However, the first step was taken recently to have something done with the 250-acre parcel of property for the first time since it closed four years ago.
Earlier this month, the Township Committee approved a memorandum of understanding with Greenwood ACRA, so that both entities can work together to create a redevelopment plan for the race course, Township Administrator Michael S. Jacobs said.
About $20,000 will be put into escrow by Greenwood to pay for the redevelopment plan, Jacobs said.
The township’s planning consultant and redevelopment attorney will work on the plan. They will be paid by the township, but the money from the escrow account will repay the township for their hours spent creating the plan, he said.
The agreement calls for 180 days to work on the project, but both sides can agree to extend the time, Jacobs said.
State Sen. Chris Brown, R-Atlantic, was happy to hear the township and the property owner were joining together for the betterment of the race course.
“All along, I’ve felt this site presented a great opportunity for new growth in our county, which is why I appreciate the township and Greenwood ARC working together to find the best way to revitalize the race track and further diversify our economy while creating new jobs for our middle class families,” Brown said.
During the Oct. 7 township meeting, an attorney from the law firm, Maley Givens of Collingswood, who will work on the development plan, was in attendance, Jacobs said. The lawyer said the plan will explore having gaming at the site along with a hotel, according to Jacobs.
Commiteeman John Kurtz was pleased to hear that the possibility of a hotel is a use of the property that will be researched.
“We are a 115-square-mile township with no lodging,” said Kurtz, who added an attorney from the law firm will return at a future meeting.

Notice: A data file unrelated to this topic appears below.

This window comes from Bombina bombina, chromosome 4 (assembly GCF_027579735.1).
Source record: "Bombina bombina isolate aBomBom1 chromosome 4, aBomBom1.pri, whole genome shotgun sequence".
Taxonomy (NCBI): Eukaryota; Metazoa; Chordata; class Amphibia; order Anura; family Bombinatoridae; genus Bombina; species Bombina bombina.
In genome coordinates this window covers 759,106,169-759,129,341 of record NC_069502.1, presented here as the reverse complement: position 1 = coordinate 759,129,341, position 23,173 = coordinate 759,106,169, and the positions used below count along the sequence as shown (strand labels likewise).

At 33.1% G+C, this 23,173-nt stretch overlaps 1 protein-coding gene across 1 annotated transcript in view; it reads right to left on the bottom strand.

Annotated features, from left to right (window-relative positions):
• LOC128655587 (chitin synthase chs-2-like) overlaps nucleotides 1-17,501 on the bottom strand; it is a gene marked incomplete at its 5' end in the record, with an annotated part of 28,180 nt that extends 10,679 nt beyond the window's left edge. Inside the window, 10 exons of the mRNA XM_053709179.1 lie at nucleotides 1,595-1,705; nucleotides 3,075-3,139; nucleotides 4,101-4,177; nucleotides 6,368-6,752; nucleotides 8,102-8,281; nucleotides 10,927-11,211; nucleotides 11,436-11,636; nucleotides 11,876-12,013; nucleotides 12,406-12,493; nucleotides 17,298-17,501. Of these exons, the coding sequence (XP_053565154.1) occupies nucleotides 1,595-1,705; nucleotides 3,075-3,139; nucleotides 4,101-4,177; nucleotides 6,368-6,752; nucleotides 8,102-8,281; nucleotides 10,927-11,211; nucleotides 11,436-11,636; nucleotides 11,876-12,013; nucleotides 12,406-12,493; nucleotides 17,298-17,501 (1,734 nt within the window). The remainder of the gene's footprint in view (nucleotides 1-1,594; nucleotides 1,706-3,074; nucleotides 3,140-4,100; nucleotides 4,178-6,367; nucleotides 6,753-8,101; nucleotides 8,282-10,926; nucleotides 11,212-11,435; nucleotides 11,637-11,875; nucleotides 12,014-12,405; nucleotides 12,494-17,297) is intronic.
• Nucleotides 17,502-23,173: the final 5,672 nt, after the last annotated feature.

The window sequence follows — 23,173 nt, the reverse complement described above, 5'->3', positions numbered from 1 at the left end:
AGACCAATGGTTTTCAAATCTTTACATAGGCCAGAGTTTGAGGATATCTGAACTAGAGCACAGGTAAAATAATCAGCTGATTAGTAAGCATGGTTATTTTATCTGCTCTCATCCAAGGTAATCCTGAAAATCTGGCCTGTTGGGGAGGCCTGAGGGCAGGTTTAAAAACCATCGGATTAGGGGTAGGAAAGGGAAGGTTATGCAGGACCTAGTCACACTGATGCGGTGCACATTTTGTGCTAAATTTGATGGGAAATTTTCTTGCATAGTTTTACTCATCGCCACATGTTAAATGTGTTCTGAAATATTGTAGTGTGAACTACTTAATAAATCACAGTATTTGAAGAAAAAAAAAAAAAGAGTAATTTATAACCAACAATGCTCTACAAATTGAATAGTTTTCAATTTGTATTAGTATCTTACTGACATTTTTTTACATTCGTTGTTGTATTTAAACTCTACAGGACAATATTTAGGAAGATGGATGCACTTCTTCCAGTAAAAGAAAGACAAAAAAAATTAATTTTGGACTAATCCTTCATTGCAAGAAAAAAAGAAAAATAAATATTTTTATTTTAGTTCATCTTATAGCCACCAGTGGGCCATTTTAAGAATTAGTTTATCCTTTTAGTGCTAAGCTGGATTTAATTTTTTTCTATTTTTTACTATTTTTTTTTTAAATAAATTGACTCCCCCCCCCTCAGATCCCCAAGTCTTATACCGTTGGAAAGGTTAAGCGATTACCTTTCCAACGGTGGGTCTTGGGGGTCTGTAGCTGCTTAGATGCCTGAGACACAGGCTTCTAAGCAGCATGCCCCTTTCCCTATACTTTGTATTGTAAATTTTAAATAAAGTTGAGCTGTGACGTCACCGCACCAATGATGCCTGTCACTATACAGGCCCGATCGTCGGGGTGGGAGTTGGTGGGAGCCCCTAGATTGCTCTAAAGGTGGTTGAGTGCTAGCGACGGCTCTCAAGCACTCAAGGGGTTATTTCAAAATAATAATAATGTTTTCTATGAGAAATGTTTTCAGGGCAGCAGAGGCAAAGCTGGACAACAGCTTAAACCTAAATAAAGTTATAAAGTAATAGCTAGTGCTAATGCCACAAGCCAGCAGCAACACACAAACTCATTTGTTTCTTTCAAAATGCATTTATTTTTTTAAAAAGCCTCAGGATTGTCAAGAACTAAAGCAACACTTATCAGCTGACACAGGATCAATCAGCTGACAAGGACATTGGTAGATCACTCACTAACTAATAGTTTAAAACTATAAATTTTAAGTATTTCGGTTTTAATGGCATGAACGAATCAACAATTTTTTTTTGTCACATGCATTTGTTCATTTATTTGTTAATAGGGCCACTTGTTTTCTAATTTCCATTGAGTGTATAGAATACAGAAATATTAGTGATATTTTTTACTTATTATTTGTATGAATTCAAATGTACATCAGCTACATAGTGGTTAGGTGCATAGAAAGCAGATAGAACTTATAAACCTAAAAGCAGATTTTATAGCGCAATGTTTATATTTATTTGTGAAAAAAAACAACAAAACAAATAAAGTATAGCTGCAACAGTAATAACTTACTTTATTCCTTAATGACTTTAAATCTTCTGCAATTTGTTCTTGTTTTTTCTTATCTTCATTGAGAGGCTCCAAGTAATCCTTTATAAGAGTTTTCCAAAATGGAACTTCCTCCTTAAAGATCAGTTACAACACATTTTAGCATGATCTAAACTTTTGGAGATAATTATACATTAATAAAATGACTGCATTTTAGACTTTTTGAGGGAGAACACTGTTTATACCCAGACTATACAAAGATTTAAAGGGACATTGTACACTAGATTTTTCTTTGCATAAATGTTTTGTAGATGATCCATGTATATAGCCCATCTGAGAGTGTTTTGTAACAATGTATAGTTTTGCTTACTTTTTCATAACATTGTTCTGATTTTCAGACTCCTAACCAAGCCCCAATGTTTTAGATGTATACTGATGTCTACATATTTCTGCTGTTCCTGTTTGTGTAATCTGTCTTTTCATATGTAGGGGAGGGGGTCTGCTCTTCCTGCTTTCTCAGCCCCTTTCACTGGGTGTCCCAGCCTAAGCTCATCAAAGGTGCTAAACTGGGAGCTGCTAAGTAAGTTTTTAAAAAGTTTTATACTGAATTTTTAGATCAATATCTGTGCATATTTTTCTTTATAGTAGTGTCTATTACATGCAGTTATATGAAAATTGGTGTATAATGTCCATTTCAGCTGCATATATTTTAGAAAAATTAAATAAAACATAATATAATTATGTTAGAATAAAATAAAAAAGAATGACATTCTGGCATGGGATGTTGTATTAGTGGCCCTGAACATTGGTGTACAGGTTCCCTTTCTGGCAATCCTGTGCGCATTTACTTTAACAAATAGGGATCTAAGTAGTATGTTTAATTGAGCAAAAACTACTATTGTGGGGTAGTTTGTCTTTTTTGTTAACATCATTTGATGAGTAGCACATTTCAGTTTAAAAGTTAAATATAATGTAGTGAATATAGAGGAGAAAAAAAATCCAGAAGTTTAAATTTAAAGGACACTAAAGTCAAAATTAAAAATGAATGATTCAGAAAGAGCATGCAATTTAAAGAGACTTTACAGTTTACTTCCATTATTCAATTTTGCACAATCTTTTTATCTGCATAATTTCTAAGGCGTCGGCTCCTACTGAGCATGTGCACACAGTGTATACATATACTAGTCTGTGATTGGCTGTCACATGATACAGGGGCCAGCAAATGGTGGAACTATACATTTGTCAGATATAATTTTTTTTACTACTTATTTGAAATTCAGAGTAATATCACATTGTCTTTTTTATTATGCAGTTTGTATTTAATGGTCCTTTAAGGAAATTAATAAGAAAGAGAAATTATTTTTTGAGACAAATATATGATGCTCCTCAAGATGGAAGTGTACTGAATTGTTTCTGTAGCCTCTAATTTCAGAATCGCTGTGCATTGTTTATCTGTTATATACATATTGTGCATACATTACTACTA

Daniel Snodgrass, president of the Mays Landing Merchants Association, was also happy to hear that one of the things that will be explored with the property is putting a hotel on it.
“I am supportive of anything the township is doing to bring in new businesses,” Snodgrass said.
This is not the first time that the Township Committee has heard that someone wants to do something with the race course during the last almost-20-year period.
In 2004, the Township Committee decided against rezoning the race course to allow building of a town-center complex.
In April 2005, a Cabela’s representative — a $1.6 billion outdoor sportsmen’s retailer — met with local officials concerning the possible purchase of 240 acres of racetrack property, but by November, they said they were not coming.
In 2014, the open-air Mercato Market opened and had to suspend operations after only one month. A lack of vendor support was blamed.
Assemblyman Vince Mazzeo, D-Atlantic, said the idea of trying to put some type of development plan in place is important for the race course.
“I’m glad to see they are moving forward with a plan to redevelop the project,” said Mazzeo, who added this could lead to long-term tax revenue for the township.
Besides the Race Course, other sections in need of redevelopment within the township are: 45 Mill St., also known as Old Harding Highway Redevelopment Area; the Old American Legion Building; and the former Wheaton Factory.
Prior to the Race Course, the last area designated in need of redevelopment by the Township Committee was the Wheaton Cotton Mill property on the Great Egg Harbor River in the middle of Mays Landing in 2007.